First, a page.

For me, this is a magical story about a woman forging her own path down roads otherwise boring and unextraordinary. Mrs. Todd is a symbol of freedom, adventure, and the importance of personal autonomy. Even if it leads us to the void, as long as we are following our bliss. Also, can you imagine Patricia Clarkson in the lead role? I definitely can. 

The Eyes of the Dragon

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Less well-known than King’s magnum opus, The Dark Tower, The Eyes of the Dragon is an even more traditional work of fantasy literature. A story of castles, royalty, dark magic, and betrayal, this absolute page-turner is the perfect gateway for young readers interested in fantasy, horror, and/or science fiction. 

As is the way with many other examples on this list, The Eyes of the Dragon has been slumbering in production limbo for decades. A promising big-budget animated feature film was first proposed as far back as 2001. More recently, Hulu was in on the fun, but project writer Seth Grahame-Smith revealed the potential series had received the axe for a number of reasons, including budget and new executives in charge. I’d still love to see a Lord of the Rings-esque animated feature film produced from this exciting source material. Maybe one day. 

The Long Walk 

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Well before Battle Royale, The Maze Runner, and The Hunger Games, there was The Long Walk. A dystopian horror fantasy about a terrible sporting event where teenage boys are tasked with walking an endless American highway until only one of them is left standing and wins a sizable fortune. Not the first novel published by King, it was the first of the books he began writing during his time at the University of Maine in the 1960s. Considered one of the greatest novels of all time for teenage readers, this dark tale of psychological horror holds countless lessons about toxic masculinity, sexual repression, and selflessness. And it was technically written under King’s pen name, Richard Bachman.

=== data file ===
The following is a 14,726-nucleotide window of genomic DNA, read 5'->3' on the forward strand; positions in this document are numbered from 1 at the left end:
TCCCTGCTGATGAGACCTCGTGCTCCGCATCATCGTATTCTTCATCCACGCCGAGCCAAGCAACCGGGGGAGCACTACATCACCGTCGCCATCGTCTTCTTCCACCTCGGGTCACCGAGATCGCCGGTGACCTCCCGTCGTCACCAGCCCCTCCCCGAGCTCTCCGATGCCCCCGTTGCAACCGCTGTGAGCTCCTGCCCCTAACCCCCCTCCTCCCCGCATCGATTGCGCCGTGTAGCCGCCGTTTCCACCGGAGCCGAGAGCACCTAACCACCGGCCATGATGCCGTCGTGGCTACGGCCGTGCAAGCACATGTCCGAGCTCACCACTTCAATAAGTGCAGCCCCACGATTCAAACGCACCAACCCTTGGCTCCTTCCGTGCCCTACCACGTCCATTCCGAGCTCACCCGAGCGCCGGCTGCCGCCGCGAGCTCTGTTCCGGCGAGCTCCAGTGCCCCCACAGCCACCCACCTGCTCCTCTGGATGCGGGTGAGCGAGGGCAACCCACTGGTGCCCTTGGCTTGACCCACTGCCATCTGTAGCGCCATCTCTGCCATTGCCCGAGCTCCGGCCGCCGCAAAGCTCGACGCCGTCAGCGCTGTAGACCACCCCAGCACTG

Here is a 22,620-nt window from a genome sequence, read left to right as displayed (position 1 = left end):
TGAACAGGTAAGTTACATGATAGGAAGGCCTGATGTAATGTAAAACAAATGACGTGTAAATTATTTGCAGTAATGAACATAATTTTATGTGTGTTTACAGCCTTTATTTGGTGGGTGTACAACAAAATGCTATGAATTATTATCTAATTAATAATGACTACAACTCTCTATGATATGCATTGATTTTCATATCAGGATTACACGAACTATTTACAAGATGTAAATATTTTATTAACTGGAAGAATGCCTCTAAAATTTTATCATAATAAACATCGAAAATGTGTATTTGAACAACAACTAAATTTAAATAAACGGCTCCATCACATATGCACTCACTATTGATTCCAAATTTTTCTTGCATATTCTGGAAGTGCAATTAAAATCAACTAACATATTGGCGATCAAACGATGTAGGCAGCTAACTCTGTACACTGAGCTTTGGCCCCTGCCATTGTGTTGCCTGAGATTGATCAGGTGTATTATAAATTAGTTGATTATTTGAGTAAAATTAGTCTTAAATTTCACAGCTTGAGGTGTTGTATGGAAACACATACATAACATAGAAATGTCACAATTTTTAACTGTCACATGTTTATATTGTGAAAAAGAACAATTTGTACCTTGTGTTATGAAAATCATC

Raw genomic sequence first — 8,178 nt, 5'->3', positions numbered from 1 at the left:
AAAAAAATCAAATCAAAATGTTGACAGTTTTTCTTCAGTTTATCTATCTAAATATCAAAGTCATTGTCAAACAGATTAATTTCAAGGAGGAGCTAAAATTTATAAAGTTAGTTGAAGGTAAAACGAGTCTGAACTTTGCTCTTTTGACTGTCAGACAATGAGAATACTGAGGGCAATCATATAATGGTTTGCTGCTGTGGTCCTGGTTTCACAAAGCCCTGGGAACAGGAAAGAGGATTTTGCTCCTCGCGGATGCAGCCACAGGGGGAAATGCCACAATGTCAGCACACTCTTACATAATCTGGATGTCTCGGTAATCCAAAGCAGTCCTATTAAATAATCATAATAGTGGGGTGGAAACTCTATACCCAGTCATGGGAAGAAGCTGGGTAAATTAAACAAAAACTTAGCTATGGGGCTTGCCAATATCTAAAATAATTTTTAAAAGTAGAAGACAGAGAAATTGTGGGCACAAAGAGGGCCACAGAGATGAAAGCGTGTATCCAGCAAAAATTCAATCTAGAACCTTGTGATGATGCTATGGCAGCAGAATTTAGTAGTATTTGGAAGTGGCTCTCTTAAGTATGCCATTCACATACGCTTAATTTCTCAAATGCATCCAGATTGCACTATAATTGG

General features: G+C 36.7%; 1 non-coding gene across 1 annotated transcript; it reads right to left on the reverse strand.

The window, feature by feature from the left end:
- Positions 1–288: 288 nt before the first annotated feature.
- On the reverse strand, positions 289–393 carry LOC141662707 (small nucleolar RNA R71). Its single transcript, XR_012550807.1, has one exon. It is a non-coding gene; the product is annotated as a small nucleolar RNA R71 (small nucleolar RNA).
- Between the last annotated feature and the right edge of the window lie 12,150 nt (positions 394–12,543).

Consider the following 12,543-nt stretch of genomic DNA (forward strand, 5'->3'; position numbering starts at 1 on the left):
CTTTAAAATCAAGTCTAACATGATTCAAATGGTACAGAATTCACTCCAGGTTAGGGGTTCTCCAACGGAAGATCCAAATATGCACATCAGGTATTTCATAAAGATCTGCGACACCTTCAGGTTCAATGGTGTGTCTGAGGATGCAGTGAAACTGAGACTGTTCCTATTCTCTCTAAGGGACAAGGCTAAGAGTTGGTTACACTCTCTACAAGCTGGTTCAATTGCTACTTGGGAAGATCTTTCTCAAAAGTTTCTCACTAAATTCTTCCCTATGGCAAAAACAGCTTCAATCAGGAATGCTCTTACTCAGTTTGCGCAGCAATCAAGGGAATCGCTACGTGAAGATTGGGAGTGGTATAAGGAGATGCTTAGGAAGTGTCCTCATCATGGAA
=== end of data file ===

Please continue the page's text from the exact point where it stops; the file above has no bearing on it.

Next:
Countless famous filmmakers have been attached to create The Long Walk, including George A. Romero, Frank Darabont, and André Øvredal, who recently directed The Last Voyage of the Demeter. With the success of numerous politically-charged death-sport films and series, including Squid Game, I can’t imagine why a television adaptation wouldn’t be a surefire bet nowadays. 

The Dark Tower 

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‘The Gunslinger’ back cover by Michael Whelan

Before you say anything, yes, I am aware of the big-budget film adaptation of The Dark Tower that we got back in 2017. And, while there are a couple of aspects of that film that are not wholly disrespectful of the legacy of King’s sprawling magnum-opus (such as some of the casting), that 90-minute hiccup definitely did not capture the gigantic world that The Dark Tower inhabits. Consisting of eight novels and referenced in countless other works, this series is a vast and complex fantasy epic centered on Roland Deschain, the final gunslinger, who has been tailing Randall Flagg (aka The Man in Black) for years. Flagg, an important force of darkness, appears in numerous other King texts, including The Eyes of the Dragon and The Stand

I’m ending this list on a hopeful note, as it seems that The Dark Tower is currently in the capable hands of passionate Stephen King fan and filmmaker Mike Flanagan. While the pilot for another iteration of a television show surfaced at Amazon Studios in 2018, it didn’t receive a series order, and the project was left to collect dust. But, as of 2022, horror hero Flanagan has secured the rights to the series and seems awfully keen on developing it into fruition sooner rather than later. While his Doctor Sleep adaptation has its critics, I, for one, believe that the Gerald’s Game director is the perfect captain to bring King’s most epic story to life.